- Set timers for certain activities like quiet time, playtime and bath time. This helps children begin to understand the passage of time.
- Go on a math scavenger hunt. There are lots of references to math in our environment. When at the park or grocery store you can identify and learn about colours, discuss shapes, recognize numbers on signs, and count things like doors and benches.
5 steps to build language skills
First Words has a lot of useful resources and strategies to help your child develop speech and language skills. Here are five tips to help your child learn about taking turns in conversations as they get ready for school.
- When having a conversation with your child, start by asking simple open-ended questions that start with “what,” “who,” and “when.”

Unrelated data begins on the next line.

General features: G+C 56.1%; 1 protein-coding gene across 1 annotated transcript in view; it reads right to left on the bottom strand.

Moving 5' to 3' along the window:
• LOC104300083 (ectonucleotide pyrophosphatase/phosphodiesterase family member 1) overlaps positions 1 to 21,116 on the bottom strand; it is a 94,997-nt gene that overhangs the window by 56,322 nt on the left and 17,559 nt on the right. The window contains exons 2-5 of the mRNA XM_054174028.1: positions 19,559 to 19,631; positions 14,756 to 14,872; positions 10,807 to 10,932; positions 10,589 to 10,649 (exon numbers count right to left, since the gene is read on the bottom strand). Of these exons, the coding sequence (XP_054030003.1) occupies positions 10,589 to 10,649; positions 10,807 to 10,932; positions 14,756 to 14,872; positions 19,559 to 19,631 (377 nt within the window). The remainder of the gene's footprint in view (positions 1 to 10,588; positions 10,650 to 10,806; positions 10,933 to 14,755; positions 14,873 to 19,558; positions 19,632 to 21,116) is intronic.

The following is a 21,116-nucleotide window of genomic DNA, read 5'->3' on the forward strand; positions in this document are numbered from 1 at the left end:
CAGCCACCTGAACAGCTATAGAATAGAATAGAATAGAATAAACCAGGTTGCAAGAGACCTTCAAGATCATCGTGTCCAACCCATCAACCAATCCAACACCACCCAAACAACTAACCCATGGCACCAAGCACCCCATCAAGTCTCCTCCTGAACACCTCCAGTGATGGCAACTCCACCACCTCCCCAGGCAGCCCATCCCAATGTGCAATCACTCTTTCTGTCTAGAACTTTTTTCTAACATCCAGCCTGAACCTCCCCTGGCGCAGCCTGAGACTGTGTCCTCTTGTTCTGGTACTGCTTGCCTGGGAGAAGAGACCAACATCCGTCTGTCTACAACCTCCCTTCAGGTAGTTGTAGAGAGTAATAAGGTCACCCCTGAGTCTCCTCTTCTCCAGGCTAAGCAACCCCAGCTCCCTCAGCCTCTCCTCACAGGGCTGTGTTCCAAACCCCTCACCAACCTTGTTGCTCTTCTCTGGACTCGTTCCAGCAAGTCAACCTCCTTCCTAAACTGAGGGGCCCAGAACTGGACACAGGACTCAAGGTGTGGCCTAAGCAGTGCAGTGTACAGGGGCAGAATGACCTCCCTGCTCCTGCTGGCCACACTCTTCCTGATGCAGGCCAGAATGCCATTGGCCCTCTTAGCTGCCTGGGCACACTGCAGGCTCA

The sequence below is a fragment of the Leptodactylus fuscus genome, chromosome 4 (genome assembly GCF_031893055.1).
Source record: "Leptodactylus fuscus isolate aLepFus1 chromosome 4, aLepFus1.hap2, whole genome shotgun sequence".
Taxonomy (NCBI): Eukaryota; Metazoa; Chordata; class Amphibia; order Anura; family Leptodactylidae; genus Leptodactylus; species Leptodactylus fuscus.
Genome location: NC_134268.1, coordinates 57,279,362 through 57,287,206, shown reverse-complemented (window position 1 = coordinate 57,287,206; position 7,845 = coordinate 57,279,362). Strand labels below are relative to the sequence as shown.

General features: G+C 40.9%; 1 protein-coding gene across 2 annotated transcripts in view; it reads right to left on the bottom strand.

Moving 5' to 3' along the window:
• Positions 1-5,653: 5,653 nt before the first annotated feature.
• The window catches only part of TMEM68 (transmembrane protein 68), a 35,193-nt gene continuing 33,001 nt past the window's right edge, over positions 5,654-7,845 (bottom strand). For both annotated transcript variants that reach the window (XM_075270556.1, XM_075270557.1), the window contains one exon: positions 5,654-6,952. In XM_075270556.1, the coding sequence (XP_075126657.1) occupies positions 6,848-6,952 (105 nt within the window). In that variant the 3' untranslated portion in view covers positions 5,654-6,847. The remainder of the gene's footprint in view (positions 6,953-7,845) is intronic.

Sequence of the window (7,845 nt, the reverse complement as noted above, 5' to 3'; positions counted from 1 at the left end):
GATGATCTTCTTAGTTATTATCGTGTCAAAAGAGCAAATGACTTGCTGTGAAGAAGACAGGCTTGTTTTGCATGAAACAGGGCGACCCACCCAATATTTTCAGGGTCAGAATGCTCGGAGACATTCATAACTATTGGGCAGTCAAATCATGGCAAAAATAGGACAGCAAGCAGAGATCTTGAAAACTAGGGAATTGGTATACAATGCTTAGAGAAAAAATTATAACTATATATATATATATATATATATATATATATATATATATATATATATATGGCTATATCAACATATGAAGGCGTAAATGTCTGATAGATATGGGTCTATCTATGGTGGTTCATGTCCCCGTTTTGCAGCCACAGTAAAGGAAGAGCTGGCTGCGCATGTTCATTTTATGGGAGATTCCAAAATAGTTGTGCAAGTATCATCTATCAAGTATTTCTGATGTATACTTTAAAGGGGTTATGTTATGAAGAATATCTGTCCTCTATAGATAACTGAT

- As your child’s language skills progress you can ask more complex open-ended questions that start with “why,” and “how.” These questions teach your child to think, reflect and build complex sentences.
- After this, you can work on thinking questions to further develop turn-taking conversation skills. You might ask: “How do you think your friend felt when this happened?” or “ If you were the big bad wolf, would you like to eat the Three Little Pigs?”
- Play board games or games with rules. These are great activities to get kids to wait for their turn and follow rules. Plus, it’s a wonderful way to spend quality time together as a family.
- Read books. Talk about absurd or puzzling situations– like how did the wolf find a ladder and get into the little pigs’ chimney?
Three ways to foster independence